The Sorcerer's Apprentice (2010)
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Interview with Jay Baruchel from Disney's The Sorcerer's Appren... 7/9/2010 10:13 AM EDT
JAY BARUCHEL (Dave Stutler)was recently seen and heard at the box office in the DreamWorks' romantic comedy "She's Out of My League" and the DreamWorks animated feature "How to Train Your Dragon." In addition, he will begin production on "Jay and Seth vs. the Apocalypse," opposite his "Knocked Up"co-star Seth Rogen. His other credits include the Academy Award®-winning movie "Million Dollar Baby,... More>>
Interview With Alfred Molina About His Upcoming Film Disney's Th... 7/4/2010 11:44 AM EDT
ALFRED MOLINA (Maxim Horvath)is an accomplished London-born actor whose diverse and distinguished gallery of performances has led to a lengthy and triumphant career in film, in television and on the stage. Last fall, he opened in the critically acclaimed movie "An Education" and filmed a comedy series for the BBC opposite Dawn French. In late fall 2009 Molina opened in the highly celebrated Donmar... More>>
The Sorcerer's Apprentice Theatrical Review
Based on the 1940's Fantasia short with Mickey Mouse, The Sorcerer's Apprentice is an innovative and epic comedy adventure about a sorcerer and his hapless apprentice who are swept into the center of an ancient conflict between good and evil. Balthazar Blake (Nicolas Cage) is a master sorcerer in modern-day Manhattan trying to defend the city from his arch-nemesis, Horvath (Alfred Monila). Balthazar can't do it alone, so he recruits Dave Stutler (Jay Baruchel), a seemingly average guy who demonstrates hidden potential, as his reluctant protege. The sorcerer gives his unwilling accomplice a crash course in the art and science of magic; and together, these unlikely partners work to stop the forces of darkness.
The film surprisingly starts out during the middle ages with Balthazar, Veronica, and Merlin trying to stop the world from being destroyed by Morgana and her henchman Horvath. The film then proceeds to jump ahead to the year 2000 where the audience is first introduced to the young Dave Stutler and his first encounter with Balthazar. From then on, it is a pure rollercoaster ride of entertainment that does not stop until after the end credits.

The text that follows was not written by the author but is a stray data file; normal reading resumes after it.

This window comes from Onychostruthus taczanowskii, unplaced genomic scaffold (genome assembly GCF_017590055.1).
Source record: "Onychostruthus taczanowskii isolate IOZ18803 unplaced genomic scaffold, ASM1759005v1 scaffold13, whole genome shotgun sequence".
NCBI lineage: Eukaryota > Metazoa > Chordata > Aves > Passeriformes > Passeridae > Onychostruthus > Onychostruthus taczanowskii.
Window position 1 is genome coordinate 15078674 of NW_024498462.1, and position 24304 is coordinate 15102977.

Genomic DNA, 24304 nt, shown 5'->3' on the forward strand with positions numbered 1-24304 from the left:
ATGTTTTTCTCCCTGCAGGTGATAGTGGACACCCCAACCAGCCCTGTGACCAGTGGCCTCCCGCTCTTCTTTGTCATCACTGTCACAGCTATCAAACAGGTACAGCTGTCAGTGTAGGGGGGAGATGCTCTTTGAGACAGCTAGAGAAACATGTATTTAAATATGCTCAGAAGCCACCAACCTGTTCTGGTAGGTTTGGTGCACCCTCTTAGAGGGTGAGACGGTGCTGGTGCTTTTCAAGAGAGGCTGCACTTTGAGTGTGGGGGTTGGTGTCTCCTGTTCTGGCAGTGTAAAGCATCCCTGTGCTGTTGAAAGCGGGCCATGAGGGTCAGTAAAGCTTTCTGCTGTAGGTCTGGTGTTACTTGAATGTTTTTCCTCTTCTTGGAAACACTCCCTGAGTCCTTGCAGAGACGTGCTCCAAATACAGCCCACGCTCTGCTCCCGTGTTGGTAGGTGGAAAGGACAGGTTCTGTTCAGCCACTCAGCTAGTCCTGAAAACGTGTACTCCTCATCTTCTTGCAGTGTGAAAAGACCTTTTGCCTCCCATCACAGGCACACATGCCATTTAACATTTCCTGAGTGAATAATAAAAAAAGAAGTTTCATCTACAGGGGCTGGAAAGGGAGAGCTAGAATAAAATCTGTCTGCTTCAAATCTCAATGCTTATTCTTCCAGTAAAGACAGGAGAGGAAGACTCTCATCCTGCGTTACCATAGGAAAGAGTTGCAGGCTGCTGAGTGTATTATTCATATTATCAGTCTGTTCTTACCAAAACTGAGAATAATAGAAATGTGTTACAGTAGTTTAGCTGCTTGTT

Jon Turteltaub handles this film with ease, and the actors seem right at home with him. There is not one performance that stands out as being lackluster; everyone is on their A-Game and performs perfectly for you to believe the world of magic is real.
Before seeing the film, there where two bothersome issues that made it seem like this film was doomed to fail. The first was that there were no less than three story writers and three screenplay writers for the film. However, the fear was unfounded -- the script was quick witted and cleverly crafted. The second worry was that The Sorcerer's Apprentice special effects were farmed out to different special effects' houses scattered throughout the world. However, they all worked flawlessly together, and a normal audience member would not be able to tell that they were not all done by the same special effects house.
If you are looking for a great summer popcorn film, then The Sorcerer's Apprentice is it. The action looks amazing, the story is funny and charming, and the actors in the film could not be better.
P.S. Make sure and stay until after the credits to see a cameo by everyone's favorite mouse!
Read More The Sorcerer's Apprentice Reviews
- Roger Longenbach (B) (Blu-ray Review)
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